Tuesday morning, the Senate Banking Committee held an oversight with the Securities Exchange Commission’s Chairman Gary Gensler.
A bipartisan group of senators questioned Gensler’s regulatory intentions on topics from cryptocurrency to retail investing.
Gensler began by speaking with board Chairman Sen. Sherrod Brown (D-OH), reporting his staff was researching the dangers of SPACS.
But as ranking member Sen. Pat Toomey (R- PA) took the talking stick, he went right into Payment for Order Flow (PFOF).
“I worry you would favor the paternalistic push by some on the left to restrict investor freedom under the guise of protection while actually harming retail investors; such harm may result in the form of your opposition to Payment for Order Flow,” Toomey said.
“Banning Payment for Order Flow could very well have the effect of eliminating commission-free investing, which would be a great disservice to average investors.”
Toomey’s point comes from the idea that PFOF has enabled the best time ever to be a retail investor in America.
Through commission-free trading, no minimum balances, low or no-fee mutual funds ETFs, and user-friendly tech-like mobile apps, Toomey said investors could take part in the profits of Wall Street like never before.
Payment for order flow
Gensler said his biggest worry about the equity market was competition and consolidation. While retail investing has taken off, the PFOF that enables it is ripe for conflict of interest: he said more than half of all PFOF trades go into one big pool.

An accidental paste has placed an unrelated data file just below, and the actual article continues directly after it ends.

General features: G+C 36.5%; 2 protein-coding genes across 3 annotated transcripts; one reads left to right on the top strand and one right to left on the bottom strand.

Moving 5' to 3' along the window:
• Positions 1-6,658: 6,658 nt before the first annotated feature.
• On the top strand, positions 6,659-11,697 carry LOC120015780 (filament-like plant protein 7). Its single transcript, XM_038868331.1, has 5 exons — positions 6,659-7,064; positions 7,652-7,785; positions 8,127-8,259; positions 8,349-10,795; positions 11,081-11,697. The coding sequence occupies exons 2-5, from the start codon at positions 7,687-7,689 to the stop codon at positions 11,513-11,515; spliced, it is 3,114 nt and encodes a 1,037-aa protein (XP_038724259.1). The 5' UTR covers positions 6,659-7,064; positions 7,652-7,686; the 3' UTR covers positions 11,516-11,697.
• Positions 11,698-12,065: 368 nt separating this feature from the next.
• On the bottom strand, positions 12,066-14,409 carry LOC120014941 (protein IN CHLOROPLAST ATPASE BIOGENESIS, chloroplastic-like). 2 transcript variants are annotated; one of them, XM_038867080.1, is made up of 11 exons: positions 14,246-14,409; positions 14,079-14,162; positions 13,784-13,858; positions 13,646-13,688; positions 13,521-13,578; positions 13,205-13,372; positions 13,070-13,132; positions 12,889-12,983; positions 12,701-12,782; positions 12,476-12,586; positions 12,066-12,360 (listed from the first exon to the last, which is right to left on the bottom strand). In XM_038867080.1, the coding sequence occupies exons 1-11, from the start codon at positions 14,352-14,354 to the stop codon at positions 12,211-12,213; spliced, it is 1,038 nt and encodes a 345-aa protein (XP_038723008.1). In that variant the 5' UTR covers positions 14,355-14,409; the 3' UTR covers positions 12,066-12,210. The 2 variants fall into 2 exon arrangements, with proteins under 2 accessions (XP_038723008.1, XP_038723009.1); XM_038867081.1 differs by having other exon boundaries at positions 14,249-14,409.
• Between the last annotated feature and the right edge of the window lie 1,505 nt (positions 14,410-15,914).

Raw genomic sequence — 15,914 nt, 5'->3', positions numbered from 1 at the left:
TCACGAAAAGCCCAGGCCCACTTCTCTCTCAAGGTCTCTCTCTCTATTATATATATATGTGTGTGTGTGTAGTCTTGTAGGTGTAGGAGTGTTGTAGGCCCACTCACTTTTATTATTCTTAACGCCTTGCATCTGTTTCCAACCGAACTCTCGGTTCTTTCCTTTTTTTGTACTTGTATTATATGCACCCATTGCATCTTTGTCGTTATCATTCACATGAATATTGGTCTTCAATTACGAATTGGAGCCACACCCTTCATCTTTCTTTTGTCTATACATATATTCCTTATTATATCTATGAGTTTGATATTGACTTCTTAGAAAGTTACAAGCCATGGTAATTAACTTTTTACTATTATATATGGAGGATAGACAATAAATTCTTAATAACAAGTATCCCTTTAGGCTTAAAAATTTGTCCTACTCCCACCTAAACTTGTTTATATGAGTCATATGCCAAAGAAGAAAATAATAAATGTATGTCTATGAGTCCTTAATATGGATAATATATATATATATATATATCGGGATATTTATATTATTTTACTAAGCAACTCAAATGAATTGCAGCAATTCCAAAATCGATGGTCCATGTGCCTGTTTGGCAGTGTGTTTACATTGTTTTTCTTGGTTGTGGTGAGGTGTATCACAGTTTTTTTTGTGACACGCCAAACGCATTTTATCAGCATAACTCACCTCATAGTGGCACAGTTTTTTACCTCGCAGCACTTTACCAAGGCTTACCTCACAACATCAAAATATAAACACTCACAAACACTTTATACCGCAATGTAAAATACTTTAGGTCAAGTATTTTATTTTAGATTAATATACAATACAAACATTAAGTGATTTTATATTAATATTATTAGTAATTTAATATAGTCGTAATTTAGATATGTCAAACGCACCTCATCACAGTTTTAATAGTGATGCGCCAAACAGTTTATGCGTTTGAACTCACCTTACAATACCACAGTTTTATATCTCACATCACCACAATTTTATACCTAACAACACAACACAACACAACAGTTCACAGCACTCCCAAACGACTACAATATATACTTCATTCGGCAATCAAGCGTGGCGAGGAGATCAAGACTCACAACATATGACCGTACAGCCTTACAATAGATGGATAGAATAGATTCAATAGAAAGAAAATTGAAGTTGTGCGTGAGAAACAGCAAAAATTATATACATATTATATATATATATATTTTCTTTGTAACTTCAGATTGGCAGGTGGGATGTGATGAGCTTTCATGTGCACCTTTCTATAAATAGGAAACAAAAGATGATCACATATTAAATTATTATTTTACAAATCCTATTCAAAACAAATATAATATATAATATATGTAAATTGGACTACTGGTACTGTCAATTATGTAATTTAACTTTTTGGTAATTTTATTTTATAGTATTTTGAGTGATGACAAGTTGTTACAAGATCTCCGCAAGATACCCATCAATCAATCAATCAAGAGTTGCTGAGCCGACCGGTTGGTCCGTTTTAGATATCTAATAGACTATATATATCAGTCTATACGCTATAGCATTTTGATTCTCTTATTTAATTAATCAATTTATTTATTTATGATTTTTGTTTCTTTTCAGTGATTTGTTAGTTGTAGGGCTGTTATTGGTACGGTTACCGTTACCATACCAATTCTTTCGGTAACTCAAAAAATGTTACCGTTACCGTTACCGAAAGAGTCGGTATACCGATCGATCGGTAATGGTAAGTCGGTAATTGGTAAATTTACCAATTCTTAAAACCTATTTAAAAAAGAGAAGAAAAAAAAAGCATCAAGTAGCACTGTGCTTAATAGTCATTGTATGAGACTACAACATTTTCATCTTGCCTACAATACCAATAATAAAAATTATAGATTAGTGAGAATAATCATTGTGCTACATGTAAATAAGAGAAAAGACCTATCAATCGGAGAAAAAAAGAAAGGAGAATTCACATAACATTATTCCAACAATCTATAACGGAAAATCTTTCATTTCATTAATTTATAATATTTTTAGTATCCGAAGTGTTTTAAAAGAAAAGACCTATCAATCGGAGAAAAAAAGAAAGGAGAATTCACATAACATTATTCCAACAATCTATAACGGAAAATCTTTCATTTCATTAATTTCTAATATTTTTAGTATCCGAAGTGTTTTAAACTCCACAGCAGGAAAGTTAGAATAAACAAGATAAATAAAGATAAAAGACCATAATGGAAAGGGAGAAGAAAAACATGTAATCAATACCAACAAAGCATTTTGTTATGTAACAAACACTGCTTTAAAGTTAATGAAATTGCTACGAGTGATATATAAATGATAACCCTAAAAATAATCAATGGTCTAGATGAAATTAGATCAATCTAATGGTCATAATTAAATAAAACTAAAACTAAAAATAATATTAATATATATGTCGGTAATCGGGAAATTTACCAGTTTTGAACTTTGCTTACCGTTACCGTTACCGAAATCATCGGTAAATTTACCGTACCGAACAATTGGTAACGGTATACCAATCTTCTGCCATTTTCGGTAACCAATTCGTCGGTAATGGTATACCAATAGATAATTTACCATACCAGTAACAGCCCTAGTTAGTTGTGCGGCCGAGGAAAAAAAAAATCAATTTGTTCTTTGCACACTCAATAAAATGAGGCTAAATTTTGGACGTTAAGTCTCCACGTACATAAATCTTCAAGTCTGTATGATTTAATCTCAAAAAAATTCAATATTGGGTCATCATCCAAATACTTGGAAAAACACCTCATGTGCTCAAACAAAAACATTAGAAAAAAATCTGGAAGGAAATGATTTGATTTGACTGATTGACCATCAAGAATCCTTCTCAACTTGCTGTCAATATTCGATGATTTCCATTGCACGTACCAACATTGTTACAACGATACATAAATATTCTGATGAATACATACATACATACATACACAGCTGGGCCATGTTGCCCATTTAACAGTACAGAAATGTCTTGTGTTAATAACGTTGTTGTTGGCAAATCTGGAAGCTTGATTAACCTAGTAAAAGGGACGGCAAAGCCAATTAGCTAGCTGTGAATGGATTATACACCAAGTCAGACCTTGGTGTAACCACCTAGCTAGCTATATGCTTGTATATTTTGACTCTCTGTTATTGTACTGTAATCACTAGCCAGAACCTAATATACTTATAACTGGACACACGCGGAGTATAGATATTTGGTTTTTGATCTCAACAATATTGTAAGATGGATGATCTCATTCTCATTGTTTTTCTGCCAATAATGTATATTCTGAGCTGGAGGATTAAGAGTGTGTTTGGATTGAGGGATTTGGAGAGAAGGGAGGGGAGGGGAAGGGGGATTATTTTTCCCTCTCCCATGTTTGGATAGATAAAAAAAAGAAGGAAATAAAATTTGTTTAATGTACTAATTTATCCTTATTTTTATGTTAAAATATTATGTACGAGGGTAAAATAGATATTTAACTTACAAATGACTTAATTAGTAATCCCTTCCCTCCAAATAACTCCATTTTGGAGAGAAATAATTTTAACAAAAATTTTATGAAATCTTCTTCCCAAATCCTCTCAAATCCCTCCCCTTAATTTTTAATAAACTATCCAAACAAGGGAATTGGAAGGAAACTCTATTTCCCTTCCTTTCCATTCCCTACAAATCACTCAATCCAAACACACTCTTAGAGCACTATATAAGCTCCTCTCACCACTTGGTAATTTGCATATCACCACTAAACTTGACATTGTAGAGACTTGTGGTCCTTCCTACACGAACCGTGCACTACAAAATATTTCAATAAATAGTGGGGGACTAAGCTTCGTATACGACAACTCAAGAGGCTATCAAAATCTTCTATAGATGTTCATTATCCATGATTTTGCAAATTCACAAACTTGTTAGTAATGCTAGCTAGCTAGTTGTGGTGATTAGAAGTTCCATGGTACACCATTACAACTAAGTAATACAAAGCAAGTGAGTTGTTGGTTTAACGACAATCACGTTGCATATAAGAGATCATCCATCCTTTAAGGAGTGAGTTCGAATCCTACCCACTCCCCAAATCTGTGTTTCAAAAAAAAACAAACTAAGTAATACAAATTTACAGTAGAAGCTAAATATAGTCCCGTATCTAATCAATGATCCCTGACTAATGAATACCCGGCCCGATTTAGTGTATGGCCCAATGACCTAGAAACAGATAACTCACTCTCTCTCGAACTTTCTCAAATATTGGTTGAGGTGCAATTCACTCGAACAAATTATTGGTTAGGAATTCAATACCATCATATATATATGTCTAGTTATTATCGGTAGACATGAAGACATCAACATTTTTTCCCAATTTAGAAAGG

“Nearly half of the volume transacted is executed in “dark pools” or by wholesalers. I wonder whether this means that the consolidated tape — the so-called National Best Bid and Offer — fully reflects the full range of activity on exchanges,” Gensler said in testimony.
“As I have stated previously, I believe payment for order flow and exchange rebates may present a number of conflicts of interest.”
Retail investors have flocked to products like Robinhood, which offers fee-less and fractional investing in stocks, and securities, by selling their customer’s trades to partner market makers instead of “actually” posting them on the true securities markets.
The practice, pioneered by Bernie Madoff, printed $2.5 billion in 2020 for top trading firms like T.D. Ameritrade, Robinhood, and Charles Schwab.
Feeless trading would disappear
The majority of fees collected come from options trades in small amounts of $.50 at a time. Without it, Toomey and others argue feeless trading would disappear overnight, and so would retail investing.
In March, PFOF became a retail investor rallying cry when Robinhood shut down trading of Gamestop to cover a change in its own market maker deposit requirements.
To some, it looked like PFOF had enabled hedge funds to shut down orders that were losing them money by requiring Robinhood to foot the bill. But, ironically, PFOF is the only reason retail investors got into Gamestop in the first place.
SenatorJack Reed (D-RI) went into PFOF, asking Gensler, “is the owner of these securities getting the best deal?”
“I think it may make our markets less efficient; retail traders may not be getting the best execution even if with a price improvement [feeless trading,]” Gensler said.